By Johnny Coomansingh
Somehow when I began writing this article I found myself drifting in and out of the Trinidadian dialect. I found that this script would best be understood if I resorted partially to the dialect. Something on the landscape of Trinidad piqued my interest so I had to put it to bed. Since December 2003, I have rel toting that particular something. Let me first explain that “toting” is one of the more recent words added to the Trinidadian lexicon. The word explains that when a person is toting they are holding something in their mind for a damn long time and that they are bound to tell somebody. That is when that somebody to whom the story was told, states: “Like yuh toting O wuh?”
Now, let us look at some “toting” scenarios written in the dialect. When ah big man sit dong in ah bar describing tuh he fren and dem how he wife tear dong he pocket fuh chile money and she gih he two hard slap and tell he tuh go home now! He toting. When ah minister run tuh the police tuh lodge ah complaint against he own “flea” after he geh wet dong in the Beetham Estate (formerly known as “Shanty Town”). He toting. Permit me to make just ah lil digression here. Dat minister shoulda buy ah “Roll On-Roll Off” Nissan Tiida and fully establish himself as a “Wet Man.” In Trinidad, for whatever the reason, a man who drives a Nissan Tiida is referred to as a Wet Man. There is more to tote…
When another minister jumped and said that somebody tief the money to fix the roads and bridges. He toting. When ah former prime minister could describe a group of citizens as the “hostile recalcitrant minority.” He rel toting. So toting is not something new. At some point in time, all ah we tote something. Some tote water on dey head in bucket like a certain politician in Caroni, some tote wood for the chulha, some tote dirt tuh lepay the house…it was like “bring dut.com,” bayta. On carnival day we also see some people toting pan. And yes, despite the efforts of the Water and Sewerage Authority (WASA), some of us are still toting water in Trinidad. Doh tell mih dat allyuh fellas never tote yuh high school gyul fren book bag when yuh walking home from school.
So what have I been toting for all these years? There was a time when Trincity was covered in sugarcane as part of Caroni (1975) Ltd. There was also a time when I read the words on an ol’ mas placard: “Caroni workers doh want Pan-dey.” We must remember that Basdeo Panday (deceased), was a former prime minister of Trinidad and Tobago and also the former president of the now-defunct Sugar Cane Workers Union. In my estimation, I have figured out that this statement was some kind of blight, curse, obeah or hex against PanTrinbago because it seems that “Pan” cannot ever replace sugar.
It’s simple to conclude that Caroni workers doh want pan-dey in Trincity due to the fact that for over 15 years the PanTrinbago offices have remained “closed.” It’s funny that it was Basdeo Panday, who bequeathed PanTrinbago with the parcel of sugarcane land. Despite the fact that the ministry of education has included the steelpan instrument as part of the school curriculum, a great and noble feat indeed, there seems to be no hope regarding the completion of a decent, permanent home for our beloved steelpan instrument.
When will the building be completed? My best guess is that nobody knows and nobody cares. Since the last government under the People’s Partnership failed to rectify the skeletal condition of the structure, I really thought that the present government would have made an effort to formally open the PanTrinbago offices. Maybe there are political, cultural, social, and financial reasons why nothing more was done to the edifice. I don’t want to mention mismanagement, miscalculation, and misappropriation, normally referred to as bobol in Trinidad.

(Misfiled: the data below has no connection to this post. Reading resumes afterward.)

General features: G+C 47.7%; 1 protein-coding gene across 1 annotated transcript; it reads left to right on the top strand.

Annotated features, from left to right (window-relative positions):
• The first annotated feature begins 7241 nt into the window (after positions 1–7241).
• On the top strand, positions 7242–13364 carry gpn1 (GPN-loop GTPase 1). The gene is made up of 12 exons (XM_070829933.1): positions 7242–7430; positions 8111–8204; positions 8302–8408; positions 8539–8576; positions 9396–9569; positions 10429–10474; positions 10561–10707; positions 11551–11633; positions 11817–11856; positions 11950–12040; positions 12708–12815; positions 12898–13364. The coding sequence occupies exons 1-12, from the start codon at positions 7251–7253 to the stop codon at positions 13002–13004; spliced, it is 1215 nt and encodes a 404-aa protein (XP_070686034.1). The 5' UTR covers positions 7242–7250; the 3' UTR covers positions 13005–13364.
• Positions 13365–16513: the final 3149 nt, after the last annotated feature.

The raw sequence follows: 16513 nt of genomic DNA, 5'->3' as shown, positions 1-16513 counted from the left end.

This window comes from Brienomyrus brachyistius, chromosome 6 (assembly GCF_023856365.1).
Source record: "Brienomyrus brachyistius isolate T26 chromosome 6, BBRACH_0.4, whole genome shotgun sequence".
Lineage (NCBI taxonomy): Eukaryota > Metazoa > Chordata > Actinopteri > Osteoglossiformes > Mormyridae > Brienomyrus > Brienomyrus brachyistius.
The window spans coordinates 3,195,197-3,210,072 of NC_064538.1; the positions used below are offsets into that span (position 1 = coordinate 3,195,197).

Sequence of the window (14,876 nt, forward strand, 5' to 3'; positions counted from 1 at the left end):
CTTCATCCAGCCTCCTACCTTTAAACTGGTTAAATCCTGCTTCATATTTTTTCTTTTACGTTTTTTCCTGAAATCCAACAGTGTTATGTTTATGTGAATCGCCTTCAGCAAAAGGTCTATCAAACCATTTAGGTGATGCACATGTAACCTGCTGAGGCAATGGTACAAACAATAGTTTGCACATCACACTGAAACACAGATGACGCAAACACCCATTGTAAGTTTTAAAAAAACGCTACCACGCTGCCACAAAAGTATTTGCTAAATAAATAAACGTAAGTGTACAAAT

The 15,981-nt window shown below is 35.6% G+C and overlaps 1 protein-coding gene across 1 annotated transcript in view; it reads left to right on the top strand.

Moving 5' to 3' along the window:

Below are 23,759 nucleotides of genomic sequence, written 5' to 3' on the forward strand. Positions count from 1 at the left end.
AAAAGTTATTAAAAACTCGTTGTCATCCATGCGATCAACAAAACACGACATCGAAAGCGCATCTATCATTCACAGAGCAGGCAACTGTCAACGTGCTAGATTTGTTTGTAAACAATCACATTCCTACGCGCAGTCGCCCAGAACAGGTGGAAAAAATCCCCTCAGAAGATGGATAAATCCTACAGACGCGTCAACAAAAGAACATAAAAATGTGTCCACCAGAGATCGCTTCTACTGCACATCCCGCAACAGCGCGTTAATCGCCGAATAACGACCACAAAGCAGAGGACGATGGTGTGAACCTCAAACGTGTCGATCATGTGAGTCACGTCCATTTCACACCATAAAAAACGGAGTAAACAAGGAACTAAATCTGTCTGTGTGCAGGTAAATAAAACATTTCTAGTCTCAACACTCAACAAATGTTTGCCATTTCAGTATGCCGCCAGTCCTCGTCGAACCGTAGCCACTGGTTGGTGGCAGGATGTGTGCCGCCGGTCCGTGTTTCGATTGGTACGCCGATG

In terms of the cultural aspect, somebody told me that a jumbie (ghost) is now haunting the building. They said that there was a massive vehicular accident on the Churchill Roosevelt Highway right in front the place and the ghosts of the dead found a home in the building, not to mention the fact that the road to the building is now a “young” la basse (dump/landfill). In 2008 I visited Trinidad and noticed that a new sign was installed and a white fence erected around the structure.
I thought to myself, aha, something is about to happen at last! Disappointment struck! That was it; no further works were done. All I could say is that somewhere, somehow, somebody missed the boat on this one. As I pass through Trincity on the Churchill-Roosevelt Highway, most of the times stuck in traffic, I stare in dismay of what could have been a place of pride, power and identity if we only had the will to finish what we started.
Standing placelessly in the bush and overgrowth that partially envelops what should have been a monument of excellence is now a shameful and wutliss display of who we are as a people. My wish and hope is that we become a people with the vision to see beyond the morass of instant gratification. We cannot continue to live for today with a “doh care ah damn” attitude. As far as the steelpan instrument is concerned, I am not pleased with our development; not at all pleased! We have not taken our creativity, genius, and inventiveness seriously.
The incomplete PanTrinbago offices in Trincity is testament to our attitude about most things in Trinidad. I have to conclude that maybe that is part and parcel of our culture. For whatever the reasons, we got rid of Caroni (1975) Ltd; the sugarcane industry is toast! No more are sugarcane arrows waving in the breeze, but something is preventing the sweet notes of pan from dispelling the ghosts of sugar. Like Sisyphus, I am struggling to push this huge “boulder” up the hill. There is a day coming when I will let it go! For now, I will be content with my toting occupation.